Have faith in reason

March 18, 2005

Environmental fundamentalism is threatening the very foundations of democracy, says Dick Taverne

Modern science and liberal democracy were linked at birth during the Enlightenment and have been interdependent ever since.

Science flourishes only in a democratic environment that allows the spirit of free inquiry. But while the importance of the evidence-based approach to democracy itself is less obvious, my thesis is that we ignore current challenges to it at our peril.

We are all, I hope, concerned to preserve the beauty of nature and protect the environment from pollution. But pragmatic environmentalists must act rationally and ensure that we weigh benefit against harm.

Instead, an almost religious faith has come to pervade the environmental movement, which sees science and technology as manifestations of a mechanistic and rapacious attitude to nature, and dismisses any evidence that contradicts such passionately held beliefs. This is especially the case with the campaign against genetic modification of plants.

This eco-fundamentalism, as the writer Michael Crichton has noted, has re-mapped traditional Judaeo-Christian beliefs and myths. It has its Eden - when man lived in a state of unity with nature - its Fall - the result of eating from the tree of knowledge (science) - and a Judgment Day that will come for us all in this polluted world, except for true believers, who will be saved by achieving sustainability.

Campaigners against transgenic crops oppose them on ideological grounds.

Leading academies of science have found no indication that GM food harms human health and 280 million Americans have been eating it safely for a decade. But the campaigners ignore evidence that contradicts their beliefs.

The organic movement also has religious overtones. It is based on the principle that synthetic chemicals are bad and natural ones good. This ignores the fact that a molecule is a molecule, that synthetic substances can be beneficial and that some of the deadliest chemicals known to man occur in nature.

Claims made by the Soil Association for organic food have been rejected by the Advertising Standards Authority and Food Standards Agency as unsubstantiated. But evidence conflicting with its mystical beliefs is simply ignored.

Another serious case of disregard for evidence is the campaign against the mumps, measles and rubella jab. Some parents still refuse to accept overwhelming evidence that it is safe, because they believe vaccines are a dangerous interference with nature. Meanwhile, users of alternative medicine argue that "nature knows best" although any benefit depends largely on the placebo effect.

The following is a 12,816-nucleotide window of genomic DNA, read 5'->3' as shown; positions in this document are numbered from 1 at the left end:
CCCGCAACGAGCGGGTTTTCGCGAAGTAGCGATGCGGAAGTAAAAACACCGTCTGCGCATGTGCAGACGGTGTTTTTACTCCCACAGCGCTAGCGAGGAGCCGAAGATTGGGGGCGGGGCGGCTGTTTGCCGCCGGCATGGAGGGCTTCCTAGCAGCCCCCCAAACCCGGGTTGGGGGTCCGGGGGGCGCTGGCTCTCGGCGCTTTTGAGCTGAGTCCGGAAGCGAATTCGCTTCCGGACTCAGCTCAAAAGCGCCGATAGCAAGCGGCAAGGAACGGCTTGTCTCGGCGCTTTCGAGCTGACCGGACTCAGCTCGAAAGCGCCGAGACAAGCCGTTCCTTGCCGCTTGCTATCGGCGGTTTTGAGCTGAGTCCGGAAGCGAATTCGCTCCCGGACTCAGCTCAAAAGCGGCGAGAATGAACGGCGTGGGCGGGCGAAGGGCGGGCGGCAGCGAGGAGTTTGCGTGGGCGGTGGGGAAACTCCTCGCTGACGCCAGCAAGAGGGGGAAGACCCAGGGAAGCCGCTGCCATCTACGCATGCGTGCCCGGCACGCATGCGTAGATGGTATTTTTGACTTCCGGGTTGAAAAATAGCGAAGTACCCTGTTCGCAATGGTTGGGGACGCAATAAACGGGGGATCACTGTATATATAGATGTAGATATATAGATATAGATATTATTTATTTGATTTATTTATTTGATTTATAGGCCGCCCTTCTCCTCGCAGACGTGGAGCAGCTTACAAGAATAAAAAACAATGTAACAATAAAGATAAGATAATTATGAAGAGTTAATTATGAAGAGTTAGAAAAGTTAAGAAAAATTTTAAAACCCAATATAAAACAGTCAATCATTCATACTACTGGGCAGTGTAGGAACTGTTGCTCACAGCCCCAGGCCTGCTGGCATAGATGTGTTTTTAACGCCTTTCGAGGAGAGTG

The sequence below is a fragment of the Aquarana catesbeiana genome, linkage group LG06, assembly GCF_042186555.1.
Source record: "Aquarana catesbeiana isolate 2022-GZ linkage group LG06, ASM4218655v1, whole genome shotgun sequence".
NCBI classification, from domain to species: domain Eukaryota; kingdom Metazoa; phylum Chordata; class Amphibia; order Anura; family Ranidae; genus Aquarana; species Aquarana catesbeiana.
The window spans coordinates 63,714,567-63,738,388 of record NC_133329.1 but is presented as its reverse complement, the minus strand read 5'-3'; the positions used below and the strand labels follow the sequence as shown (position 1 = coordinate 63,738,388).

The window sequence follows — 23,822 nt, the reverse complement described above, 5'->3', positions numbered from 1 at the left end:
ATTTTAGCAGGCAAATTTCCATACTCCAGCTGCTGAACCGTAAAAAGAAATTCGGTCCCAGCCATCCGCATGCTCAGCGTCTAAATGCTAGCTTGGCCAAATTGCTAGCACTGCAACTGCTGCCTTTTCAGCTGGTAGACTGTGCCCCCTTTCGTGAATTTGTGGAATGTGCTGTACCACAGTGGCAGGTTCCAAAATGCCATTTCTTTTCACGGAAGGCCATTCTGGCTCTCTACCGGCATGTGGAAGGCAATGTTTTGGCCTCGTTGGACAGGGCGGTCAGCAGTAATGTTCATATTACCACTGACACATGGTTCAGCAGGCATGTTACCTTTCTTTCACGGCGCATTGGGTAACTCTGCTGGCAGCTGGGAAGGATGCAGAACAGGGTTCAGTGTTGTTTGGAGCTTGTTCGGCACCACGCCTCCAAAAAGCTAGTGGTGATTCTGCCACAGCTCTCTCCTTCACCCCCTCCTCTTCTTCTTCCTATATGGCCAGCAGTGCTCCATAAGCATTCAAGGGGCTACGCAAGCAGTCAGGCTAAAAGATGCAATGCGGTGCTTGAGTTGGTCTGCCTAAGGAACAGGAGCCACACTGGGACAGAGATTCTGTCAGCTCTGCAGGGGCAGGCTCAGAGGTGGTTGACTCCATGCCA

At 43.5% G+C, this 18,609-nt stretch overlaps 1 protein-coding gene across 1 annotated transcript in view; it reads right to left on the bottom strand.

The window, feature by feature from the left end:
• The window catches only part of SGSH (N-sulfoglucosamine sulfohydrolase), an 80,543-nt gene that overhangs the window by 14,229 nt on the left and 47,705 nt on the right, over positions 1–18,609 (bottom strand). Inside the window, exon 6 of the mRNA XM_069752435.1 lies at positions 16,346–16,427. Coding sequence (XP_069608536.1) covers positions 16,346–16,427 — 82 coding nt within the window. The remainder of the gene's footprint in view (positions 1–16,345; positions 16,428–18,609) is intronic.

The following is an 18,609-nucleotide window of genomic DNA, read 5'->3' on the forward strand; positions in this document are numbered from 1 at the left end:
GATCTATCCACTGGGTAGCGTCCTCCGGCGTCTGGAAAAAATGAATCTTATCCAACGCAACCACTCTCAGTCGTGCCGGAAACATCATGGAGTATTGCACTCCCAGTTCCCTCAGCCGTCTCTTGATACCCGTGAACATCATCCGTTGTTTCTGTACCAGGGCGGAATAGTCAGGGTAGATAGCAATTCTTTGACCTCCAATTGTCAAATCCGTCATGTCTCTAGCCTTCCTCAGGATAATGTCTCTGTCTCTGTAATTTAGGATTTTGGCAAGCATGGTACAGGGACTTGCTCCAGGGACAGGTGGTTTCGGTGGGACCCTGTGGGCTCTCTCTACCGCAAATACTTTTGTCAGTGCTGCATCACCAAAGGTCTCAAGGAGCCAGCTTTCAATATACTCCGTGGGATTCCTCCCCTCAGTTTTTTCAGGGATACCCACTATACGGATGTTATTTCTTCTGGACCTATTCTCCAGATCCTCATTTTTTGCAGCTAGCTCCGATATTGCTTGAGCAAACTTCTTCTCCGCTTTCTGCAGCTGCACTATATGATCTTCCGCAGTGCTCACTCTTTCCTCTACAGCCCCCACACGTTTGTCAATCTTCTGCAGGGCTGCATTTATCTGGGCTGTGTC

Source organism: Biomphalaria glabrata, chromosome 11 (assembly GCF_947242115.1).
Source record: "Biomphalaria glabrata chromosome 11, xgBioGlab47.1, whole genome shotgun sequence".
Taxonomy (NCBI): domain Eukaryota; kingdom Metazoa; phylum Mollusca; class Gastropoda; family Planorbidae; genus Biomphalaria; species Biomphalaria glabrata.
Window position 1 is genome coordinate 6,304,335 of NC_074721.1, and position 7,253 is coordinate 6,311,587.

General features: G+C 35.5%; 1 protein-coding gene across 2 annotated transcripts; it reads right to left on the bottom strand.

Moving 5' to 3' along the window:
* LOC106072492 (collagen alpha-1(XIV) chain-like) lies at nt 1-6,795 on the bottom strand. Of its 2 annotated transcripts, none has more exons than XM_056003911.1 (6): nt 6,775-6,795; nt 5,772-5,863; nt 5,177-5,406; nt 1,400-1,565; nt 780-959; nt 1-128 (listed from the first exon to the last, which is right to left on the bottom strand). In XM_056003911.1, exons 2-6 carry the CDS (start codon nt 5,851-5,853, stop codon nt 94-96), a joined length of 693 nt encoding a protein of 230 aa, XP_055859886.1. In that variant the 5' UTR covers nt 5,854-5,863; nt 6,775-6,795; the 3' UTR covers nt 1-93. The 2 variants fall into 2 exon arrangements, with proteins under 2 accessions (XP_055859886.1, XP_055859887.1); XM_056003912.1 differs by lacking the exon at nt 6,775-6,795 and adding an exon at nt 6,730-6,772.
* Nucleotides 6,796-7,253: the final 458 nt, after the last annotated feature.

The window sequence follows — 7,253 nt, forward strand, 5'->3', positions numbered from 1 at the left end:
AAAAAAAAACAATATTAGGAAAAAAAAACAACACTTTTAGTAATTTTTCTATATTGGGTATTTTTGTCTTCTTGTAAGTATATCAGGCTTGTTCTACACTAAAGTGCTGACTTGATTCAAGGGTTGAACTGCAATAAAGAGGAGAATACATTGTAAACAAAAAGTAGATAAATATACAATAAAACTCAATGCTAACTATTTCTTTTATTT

In some cases, disregard of evidence may be directly harmful: if people who are seriously ill abandon scientific medicine for quackery, they may die.

Likewise, if low-income families are persuaded by celebrity chefs and life-style magazines to pay premium prices for organic food, they may ultimately eat less fruit and vegetables and lose the protection against cancer that a healthy diet provides.

More insidiously, the spread of unreason threatens the tolerance on which democracy depends. It may seem a harmless eccentricity to swallow voodoo science, to allow eating habits to be dictated by propaganda based on phoney chemistry or to believe stories about "Frankenfoods". But if we abandon concern for evidence, we open the door to more dangerous charlatans; the peddlers of chauvinism and racial hatred.

Beliefs based on intuition, religion or blind prejudice cannot be countered by rational argument. Who can argue with creationists who answer evidence about evolution by quoting Genesis?

Religious fundamentalists cannot adapt beliefs based on divine revelation, which is why they do not tolerate dissent. Eco-fundamentalists similarly ignore evidence and embrace dogmatism.

By contrast, democracy depends upon discussion, tolerance and a willingness to compromise and adjust policies in the light of experience. Each time we turn our backs on evidence and reason, we take a step in the wrong direction.

Dick Taverne is a Liberal Democrat member of the House of Lords and founder and chairman of the campaigning organisation Sense About Science. His book The March of Unreason: Science, Democracy, and the New Fundamentalism was published on Monday by Oxford University Press, £18.99.

Please login or register to read this article.

Register to continue

Get a month's unlimited access to THE content online. Just register and complete your career summary.

Registration is free and only takes a moment. Once registered you can read a total of 3 articles each month, plus:

  • Sign up for the editor's highlights
  • Receive World University Rankings news first
  • Get job alerts, shortlist jobs and save job searches
  • Participate in reader discussions and post comments

Have your say

Log in or register to post comments

Most commented


Featured jobs